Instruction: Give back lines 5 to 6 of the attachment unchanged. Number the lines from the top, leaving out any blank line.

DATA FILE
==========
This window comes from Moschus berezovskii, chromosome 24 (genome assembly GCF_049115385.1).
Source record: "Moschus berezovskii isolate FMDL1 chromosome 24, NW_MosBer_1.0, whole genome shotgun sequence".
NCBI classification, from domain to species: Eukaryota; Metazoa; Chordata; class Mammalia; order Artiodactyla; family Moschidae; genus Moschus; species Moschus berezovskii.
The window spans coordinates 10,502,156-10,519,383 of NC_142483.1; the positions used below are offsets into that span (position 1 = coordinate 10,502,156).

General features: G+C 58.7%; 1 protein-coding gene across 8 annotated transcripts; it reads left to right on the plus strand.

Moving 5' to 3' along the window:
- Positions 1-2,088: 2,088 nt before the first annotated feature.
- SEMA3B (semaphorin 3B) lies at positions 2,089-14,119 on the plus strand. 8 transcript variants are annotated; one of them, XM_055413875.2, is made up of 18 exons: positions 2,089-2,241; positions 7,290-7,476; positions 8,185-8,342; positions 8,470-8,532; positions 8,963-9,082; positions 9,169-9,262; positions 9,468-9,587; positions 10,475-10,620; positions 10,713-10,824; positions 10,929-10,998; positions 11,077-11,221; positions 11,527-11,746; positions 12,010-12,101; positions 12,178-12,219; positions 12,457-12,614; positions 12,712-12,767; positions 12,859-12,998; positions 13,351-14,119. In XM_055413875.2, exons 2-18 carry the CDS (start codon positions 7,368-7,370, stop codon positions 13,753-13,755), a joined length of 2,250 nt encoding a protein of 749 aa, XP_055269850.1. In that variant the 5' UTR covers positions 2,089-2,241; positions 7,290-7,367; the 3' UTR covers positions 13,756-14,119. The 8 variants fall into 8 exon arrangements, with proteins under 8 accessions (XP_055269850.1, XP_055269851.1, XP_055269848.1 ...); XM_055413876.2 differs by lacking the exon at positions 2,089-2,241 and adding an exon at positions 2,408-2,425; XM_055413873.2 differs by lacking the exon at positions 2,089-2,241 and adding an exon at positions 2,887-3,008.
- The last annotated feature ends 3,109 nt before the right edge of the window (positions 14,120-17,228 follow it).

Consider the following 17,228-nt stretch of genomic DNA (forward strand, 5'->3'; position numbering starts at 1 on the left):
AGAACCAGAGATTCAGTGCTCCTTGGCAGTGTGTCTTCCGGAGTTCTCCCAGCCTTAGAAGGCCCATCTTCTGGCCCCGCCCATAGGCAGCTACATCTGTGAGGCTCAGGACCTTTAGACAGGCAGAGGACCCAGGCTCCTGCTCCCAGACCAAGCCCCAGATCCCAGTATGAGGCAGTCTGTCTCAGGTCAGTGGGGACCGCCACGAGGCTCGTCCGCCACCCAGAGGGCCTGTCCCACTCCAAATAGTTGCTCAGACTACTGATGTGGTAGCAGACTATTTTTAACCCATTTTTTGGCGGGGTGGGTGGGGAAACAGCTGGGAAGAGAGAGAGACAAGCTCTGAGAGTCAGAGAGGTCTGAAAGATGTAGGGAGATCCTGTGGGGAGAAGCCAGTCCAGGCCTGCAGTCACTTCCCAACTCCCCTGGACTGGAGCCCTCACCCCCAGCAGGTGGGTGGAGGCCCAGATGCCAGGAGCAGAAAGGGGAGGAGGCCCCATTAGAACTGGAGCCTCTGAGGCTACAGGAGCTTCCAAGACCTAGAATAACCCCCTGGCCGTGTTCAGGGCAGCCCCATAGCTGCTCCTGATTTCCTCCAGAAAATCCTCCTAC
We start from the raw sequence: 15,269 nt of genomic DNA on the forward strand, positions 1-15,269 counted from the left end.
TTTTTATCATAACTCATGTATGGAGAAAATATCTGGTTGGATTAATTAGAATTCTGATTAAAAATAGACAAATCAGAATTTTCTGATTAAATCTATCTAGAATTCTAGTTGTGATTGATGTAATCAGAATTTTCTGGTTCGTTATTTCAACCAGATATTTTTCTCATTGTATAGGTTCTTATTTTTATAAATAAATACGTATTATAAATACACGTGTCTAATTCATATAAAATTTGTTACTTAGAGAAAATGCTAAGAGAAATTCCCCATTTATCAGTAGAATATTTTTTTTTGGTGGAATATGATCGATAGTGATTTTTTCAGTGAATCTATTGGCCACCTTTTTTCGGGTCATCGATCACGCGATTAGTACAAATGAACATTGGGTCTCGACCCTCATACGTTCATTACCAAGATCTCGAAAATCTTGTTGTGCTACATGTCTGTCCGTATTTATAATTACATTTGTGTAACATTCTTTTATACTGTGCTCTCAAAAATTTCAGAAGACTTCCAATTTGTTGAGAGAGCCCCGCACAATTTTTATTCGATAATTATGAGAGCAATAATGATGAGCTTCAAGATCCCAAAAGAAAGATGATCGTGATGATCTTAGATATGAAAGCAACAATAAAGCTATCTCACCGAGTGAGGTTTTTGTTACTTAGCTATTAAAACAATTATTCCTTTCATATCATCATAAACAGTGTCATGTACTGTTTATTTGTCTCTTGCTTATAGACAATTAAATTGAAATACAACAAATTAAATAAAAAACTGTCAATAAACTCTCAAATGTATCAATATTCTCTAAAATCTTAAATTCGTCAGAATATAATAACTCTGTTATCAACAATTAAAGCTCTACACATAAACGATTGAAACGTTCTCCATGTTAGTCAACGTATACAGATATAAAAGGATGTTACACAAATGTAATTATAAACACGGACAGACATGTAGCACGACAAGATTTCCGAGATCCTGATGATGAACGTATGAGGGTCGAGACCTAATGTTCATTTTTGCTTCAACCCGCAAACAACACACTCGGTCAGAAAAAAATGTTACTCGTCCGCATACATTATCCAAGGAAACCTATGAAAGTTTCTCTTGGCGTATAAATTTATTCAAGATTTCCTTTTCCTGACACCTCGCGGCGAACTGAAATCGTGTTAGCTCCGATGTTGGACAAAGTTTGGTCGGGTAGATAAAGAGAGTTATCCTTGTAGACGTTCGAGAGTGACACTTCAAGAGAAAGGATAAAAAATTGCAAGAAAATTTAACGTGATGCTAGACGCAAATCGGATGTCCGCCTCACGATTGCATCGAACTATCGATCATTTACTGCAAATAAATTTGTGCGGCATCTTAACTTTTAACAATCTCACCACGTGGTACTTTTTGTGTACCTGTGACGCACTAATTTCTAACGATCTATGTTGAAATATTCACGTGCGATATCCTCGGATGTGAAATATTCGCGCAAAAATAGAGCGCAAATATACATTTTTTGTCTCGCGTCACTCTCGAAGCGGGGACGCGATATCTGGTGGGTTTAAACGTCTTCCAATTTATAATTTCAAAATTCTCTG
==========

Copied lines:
General features: G+C 58.7%; 1 protein-coding gene across 8 annotated transcripts; it reads left to right on the plus strand.

Moving 5' to 3' along the window: